Standout transactions give cause for optimism after slowdown in investment
Although the latest figures reveal a sharp slowdown in venture capital investment this year, a clutch of funding deals in recent weeks has given cause for optimism that the tide may be turning for Scotland’s start-ups.
Food technology business Enough and digital chemistry spin-out Chemify together attracted more than £67 million in two of the standout transactions during a generally quiet summer for the Scottish deals market.
They came after a very subdued second quarter for venture capital deals which saw a total of only £63m raised – down 80 per cent on the same period last year – according to KPMG’s latest Venture Pulse report.
However, Mark Beaumont, partner at Fife-based innovation investor Eos Advisory which has backed both Enough and Chemify, believes there is now cause for optimism after what he describes as a “difficult few years for entrepreneurs”.
“Having spent much of the last month in the US and Canada meeting investors interested in Scottish science and technology companies, it is clear to me that there are green shoots appearing from what has been a subdued period in early-stage VC markets,” he says.
As well as the Enough and Chemify deals, another Eos company involved in cancer diagnostics is expected to announce an over-subscribed Series A funding round shortly.
“All of these stories help turn the tide on what have been some difficult years for entrepreneurs. There is plenty to be optimistic about for specialist investors into areas including life sciences, food security and sustainability,” says Beaumont.
Enough, which was founded in 2015 on the back of work by Craig Johnston and David Ritchie of the University of Strathclyde, secured £34m to accelerate production of its meat-free protein alternative.
The fresh funding round was co-led by climate technology venture capital group World Fund and food technology investor CPT Capital with other previous investors including Scottish Enterprise following on.
International investors were also prominent in Chemify’s fundraising which saw it attract more than £33m in a funding round led by US-based Triatomic Capital. New investors including Hong Kong and US-based venture capital firms also came on board.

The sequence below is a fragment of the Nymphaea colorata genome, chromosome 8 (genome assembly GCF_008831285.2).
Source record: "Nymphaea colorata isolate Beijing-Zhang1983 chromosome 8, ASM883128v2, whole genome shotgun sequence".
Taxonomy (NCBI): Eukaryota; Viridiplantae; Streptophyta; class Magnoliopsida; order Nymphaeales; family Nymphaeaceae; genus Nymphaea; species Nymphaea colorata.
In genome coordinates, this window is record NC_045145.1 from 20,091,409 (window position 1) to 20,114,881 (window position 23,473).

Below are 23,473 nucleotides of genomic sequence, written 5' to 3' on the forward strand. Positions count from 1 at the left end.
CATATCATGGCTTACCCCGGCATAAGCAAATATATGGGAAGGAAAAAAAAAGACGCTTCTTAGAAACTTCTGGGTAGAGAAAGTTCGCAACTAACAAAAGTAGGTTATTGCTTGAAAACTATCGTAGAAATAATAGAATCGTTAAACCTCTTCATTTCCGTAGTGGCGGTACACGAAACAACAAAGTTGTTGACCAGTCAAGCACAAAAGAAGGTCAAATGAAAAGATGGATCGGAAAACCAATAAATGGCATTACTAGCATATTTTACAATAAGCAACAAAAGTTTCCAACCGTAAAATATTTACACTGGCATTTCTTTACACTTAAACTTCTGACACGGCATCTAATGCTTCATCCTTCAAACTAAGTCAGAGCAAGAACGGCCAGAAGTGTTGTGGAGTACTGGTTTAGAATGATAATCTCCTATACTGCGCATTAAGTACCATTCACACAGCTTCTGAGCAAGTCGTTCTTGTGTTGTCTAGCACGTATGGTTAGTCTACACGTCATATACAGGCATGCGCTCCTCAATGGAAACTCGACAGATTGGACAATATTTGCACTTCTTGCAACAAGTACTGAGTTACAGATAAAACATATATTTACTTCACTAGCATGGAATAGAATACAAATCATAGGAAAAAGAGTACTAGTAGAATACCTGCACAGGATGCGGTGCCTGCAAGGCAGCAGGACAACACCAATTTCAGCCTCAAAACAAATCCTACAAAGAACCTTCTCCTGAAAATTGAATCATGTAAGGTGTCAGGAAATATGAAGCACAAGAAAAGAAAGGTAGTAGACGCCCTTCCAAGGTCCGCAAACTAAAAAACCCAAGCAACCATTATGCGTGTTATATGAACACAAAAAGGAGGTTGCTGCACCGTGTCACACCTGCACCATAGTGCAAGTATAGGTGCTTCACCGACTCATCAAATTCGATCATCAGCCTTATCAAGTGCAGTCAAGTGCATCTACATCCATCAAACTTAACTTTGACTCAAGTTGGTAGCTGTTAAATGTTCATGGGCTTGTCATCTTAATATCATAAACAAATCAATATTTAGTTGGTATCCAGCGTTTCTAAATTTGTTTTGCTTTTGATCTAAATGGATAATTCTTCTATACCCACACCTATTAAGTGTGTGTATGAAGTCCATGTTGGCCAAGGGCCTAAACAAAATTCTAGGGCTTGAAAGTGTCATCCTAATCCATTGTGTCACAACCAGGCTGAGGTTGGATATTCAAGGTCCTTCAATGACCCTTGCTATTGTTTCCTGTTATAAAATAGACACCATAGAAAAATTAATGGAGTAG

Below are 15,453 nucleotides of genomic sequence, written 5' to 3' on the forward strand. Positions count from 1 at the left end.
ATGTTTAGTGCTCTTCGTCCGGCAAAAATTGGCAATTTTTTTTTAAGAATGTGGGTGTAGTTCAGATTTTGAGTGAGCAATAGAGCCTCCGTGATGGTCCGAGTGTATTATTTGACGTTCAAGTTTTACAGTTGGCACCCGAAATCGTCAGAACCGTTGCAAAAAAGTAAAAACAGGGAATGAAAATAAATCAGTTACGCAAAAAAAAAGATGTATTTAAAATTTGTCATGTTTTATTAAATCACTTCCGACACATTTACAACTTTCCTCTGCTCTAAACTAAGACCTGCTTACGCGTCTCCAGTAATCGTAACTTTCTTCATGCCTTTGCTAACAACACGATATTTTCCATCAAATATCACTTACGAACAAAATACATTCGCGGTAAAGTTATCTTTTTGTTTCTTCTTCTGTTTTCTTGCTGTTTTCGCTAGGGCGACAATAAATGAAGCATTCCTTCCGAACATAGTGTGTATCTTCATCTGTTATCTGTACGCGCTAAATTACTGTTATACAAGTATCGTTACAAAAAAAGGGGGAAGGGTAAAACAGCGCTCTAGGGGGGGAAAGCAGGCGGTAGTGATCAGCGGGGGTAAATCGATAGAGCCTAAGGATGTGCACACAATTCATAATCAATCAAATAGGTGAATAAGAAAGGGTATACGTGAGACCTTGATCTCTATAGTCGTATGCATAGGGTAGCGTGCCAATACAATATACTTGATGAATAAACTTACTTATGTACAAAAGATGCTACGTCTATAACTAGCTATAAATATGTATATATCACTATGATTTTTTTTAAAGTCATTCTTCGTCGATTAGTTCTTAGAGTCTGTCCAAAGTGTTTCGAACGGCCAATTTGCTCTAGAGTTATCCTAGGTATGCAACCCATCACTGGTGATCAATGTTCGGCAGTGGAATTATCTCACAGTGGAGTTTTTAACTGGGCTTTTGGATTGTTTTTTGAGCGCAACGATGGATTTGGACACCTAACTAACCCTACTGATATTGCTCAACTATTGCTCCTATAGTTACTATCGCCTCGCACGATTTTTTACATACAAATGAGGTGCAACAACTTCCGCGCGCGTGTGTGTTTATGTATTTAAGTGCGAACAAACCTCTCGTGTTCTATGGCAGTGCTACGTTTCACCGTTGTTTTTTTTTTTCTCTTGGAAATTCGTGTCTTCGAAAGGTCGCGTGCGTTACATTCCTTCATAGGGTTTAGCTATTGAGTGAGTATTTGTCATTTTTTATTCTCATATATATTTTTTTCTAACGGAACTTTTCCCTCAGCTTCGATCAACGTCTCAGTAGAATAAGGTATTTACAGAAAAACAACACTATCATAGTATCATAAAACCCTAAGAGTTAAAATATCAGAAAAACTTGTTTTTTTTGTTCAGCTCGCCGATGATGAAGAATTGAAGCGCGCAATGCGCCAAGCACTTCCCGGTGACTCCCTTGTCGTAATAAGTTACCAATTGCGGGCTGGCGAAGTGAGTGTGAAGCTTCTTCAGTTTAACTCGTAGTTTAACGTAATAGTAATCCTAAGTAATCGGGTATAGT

Other Scottish funding deals included a £3.5m seed funding round for Edinburgh’s Rhizocore Technologies, which produces special fungi to aid reforestation, and £2.5m for Dundee fish farming technology specialist ACE Aquatec from new investor Earth Capital.
Amy Burnett, head of private enterprise access at KPMG UK, says the flurry of recent deals highlights the appeal of promising businesses in Scotland for both domestic and overseas investors.
“As is always the case, those with a proven product, market fit, strong customer data, and clear paths to profitability will continue to gain attention from seed and series A investors,” she says. “This is especially true in the tech and medtech sectors, where we’re seeing robust growth.”
Burnett also highlights AI and generative AI – such as ChatGPT – as a particularly resilient area for investment in the current market.
Claire Trachet, of business advisory firm Trachet, also believes that the innovations offered by generative AI will “reignite the interest and confidence of investors to pursue deals while providing companies with diverse exit strategies”.
“This renewed optimism among investors signifies a promising future for the M&A [mergers and acquisitions] sector. There is now a growing number of investors sat on a dry powder pile having deferred investments in 2022,” she says.
“Indicators suggest early-stage start-ups will have an advantage in this market, as growth investors are seeking to invest in earlier stages, from seed to series A, with smaller amounts of capital to sustain their businesses. These start-ups have a lower burn rate, giving them the potential to come out as dominant competitors if they can withstand the challenges.”
Elsewhere in the Scottish deals market, the oil & gas sector has seen significant activity in recent months with the headline transaction being an agreement for major North Sea operator Neptune Energy to be sold to Italy’s Eni for £3.9bn.
Neptune, which has its operational base in Aberdeen, is owned by the sovereign wealth fund China Investment Corporation, as well as funds advised by private equity groups Carlyle and CVC Partners.
The energy services sector has also seen significant activity, with two of the North East’s best-known names changing hands.
Pipeline technology specialist STATS was acquired by Japan’s Mitsui & Co, which will combine the Scottish operation with its iron and steel business unit. The deal saw growth capital investor BGF exit what was the first investment it made in Scotland back in 2012. STATS had quadrupled in size to a £60m-turnover business since BGF’s first investment.
Aberdeen-headquartered ASCO Group, which provides outsourced logistics services, was also acquired by UK private equity firm Endless in a deal aimed at strengthening the Scottish firm’s position in the renewables and new energy markets. l